Tuesday, July 16, 2013
The Trayvon Martin Case
Every so often, something becomes so newsworthy that it consumes blogs, TV shows, and the news. It is pasted all over the Internet, and the media fuels it so that it reaches viral exposure. It reaches this capacity because there is always a division of thought, belief system, or opinion.
Because we are all so intent on having our own belief system defended from this perceived threat, we get to have our say. If we don't get the reaction that we want, we feel the overpowering urge to lash out, make the other person wrong, convince them to our way of thinking, or even yell and attempt to dominate.
This has been going on for the entire existence of man.
I had a conversation with a friend I have known for 25 years the other day. As I can recall, him and I have never had a disagreement during this entire time. We have many similarities, and of course have our differences. He is black, I am white. He is tall, I am short. He is bald, and I have a full head of hair. However, these differences have never played into our respect for each other, until yesterday when we were talking about the Trayvon Martin case.
Suddenly, when I responded in a way that was not in agreement with his way of thinking, he lashed out, and our communication was altered to a hurtful and significant lashing out by him. Because I respected our friendship and knew it wasn't about me, I gave him space and apologized.
I did a lot of thinking that night.
I came up with a thought that I would like to share with you now, and I can see elements of how it would truly make a difference when faced with fear, or anger, or resentment.
I realized that I could post any thought of mine, and I would get agreement for it. With that same agreement, it would also attract disagreement and be deemed insulting to others.
Even the people who agreed with me on that topic would eventually find some belief or thought of mine that would insult them. It would only be a matter of time until it came out. Pick any belief, and you can get really defensive when it conflicts with yours.
I can attract 34 million Canadians and say that Canada is the greatest nation in the world. Hypothetically, the next statement I can say that only white people deserve to live here, and I would lose 15 million. Then I could say that only if you are Roman Catholic, and I don't want to include fat people. Then I could say that women are sub servant to men, and I would be down to maybe a few million. I could eliminate more uneducated people, or those who haven't travelled, or a million other reasons and soon, I have cut off everyone but me.
I am the only person in 7 billion who thinks like me. Am I the minority here? Shouldn't someone or something classify or stereotype me?
Yet, that's exactly how the media divides us.
Do we have racism, bigotry, hatred, resentment and intolerance in this real world of ours? Yes, of course we do. These are taught, and become belief systems. When fear overrides our ignorance, we react poorly.Yet, it's always how we react to it which determines the course of how it's going to go.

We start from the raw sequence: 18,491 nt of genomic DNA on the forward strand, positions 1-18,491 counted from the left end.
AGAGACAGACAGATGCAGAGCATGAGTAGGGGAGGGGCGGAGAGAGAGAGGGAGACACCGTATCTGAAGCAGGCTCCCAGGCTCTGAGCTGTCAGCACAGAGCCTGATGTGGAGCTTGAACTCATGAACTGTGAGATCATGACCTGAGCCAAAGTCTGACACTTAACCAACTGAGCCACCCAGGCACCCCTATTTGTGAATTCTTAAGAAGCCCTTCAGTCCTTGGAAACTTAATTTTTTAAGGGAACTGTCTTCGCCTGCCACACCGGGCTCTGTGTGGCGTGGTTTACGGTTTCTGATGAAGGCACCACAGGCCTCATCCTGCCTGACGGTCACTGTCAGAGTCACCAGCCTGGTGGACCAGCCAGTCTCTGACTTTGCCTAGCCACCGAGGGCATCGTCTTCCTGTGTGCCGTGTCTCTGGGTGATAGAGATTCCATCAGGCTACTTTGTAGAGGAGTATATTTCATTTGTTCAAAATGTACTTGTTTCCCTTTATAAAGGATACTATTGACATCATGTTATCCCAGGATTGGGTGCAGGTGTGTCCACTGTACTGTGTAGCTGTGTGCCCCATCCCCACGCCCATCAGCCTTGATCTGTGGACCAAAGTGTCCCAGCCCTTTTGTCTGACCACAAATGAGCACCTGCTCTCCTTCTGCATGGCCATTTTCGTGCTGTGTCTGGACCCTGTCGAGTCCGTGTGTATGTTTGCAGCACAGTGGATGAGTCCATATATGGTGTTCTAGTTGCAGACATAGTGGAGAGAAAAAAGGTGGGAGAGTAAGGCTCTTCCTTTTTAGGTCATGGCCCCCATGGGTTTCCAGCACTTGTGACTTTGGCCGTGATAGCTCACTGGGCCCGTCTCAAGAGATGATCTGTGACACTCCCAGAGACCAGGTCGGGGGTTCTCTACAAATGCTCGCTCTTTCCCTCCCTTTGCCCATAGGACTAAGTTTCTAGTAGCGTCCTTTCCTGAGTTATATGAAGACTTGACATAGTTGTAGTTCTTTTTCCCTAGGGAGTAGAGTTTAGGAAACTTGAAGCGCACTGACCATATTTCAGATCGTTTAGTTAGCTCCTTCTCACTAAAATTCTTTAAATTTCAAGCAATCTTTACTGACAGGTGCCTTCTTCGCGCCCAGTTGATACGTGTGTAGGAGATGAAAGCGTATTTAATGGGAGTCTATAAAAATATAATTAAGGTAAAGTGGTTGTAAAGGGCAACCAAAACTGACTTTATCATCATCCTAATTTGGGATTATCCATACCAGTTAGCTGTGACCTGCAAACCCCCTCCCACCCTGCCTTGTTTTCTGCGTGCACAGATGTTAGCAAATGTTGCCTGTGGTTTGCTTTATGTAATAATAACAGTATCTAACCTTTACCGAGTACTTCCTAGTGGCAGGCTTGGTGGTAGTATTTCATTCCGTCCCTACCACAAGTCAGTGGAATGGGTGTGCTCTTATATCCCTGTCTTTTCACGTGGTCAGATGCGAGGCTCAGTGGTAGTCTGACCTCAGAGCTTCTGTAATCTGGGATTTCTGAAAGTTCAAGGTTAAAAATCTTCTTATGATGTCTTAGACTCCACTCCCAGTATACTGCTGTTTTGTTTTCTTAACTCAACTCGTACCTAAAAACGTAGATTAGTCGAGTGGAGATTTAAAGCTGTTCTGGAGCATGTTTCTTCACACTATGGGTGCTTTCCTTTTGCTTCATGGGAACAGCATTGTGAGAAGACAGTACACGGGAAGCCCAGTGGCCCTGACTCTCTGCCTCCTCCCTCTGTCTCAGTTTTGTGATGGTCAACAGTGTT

For most of us, it gets to the point when we realize that they don't share our opinion and then we make them wrong. We do this to ensure that our belief system doesn't feel threatened, and we get to be right.
And at the end of the day, our survival mechanism wants us to be right and true to our beliefs.
Now, Trayvon Martin is dead. It is always unfortunate when a young person dies in any manner. The details will not change, and it will not bring him back. This seems to be the day old argument of black vs white, and it may well have been.
To me, it has nothing to do with colour.
It has to do with fear, and that fear supplanted itself and manifested in both men as racism. Zimmerman was living from a place of hatred, fear, resentment, and defending his belief system of what he perceived Trayvon was representing to him. Because of Zimmerman's behaviour and how Trayvon perceived it, I can only imagine he became scared, resentful, angry, bitter and threatened.
Who among you does your best communicating when you are in one of those places?
Instead, what would have happened if an irate Zimmerman would have said, "Hey Nigger, what the F@ck are you doing here? Trying to rob some nice white folk?!"
Trayvon replies, "Sorry sir, I'm just coming back from the store, and I'm talking to my girlfriend on the phone. Is everything OK?"
Now, I know what some may think. Trayvon doesn't HAVE to take that shit from a scared shitless white man.
True, he doesn't.
But my point is, would he be alive today if he did?
Defending their own belief systems, they each acted out of fear and the result was one man died.
You can blame racism, the justice system, laws, guns, Americans, blacks, whites, the rain, hoodies, arrogance or anything else that you feel may be unjust to your view. Is it really going to matter to anyone but you?
We can learn that it's our behaviour that dictates our perception, and how we react that fuels that situation.
Unfortunately, that did not prevail in this instance.
If we are ready to stop defending the blackness or whiteness of the man, and look at what each did to fuel this, and stop being colour blind, we may be able to unattach ourselves from our own identity and react in a manner of communication, and not defensiveness.
We know the way of effective communication until it becomes confrontation to our own identity and unless we have the clarity to see that and not defend it, it controls us and not the other way around.
And that was certainly the case here, and it leaves us all divided in some way or another, and of course, that's exactly what the media wants...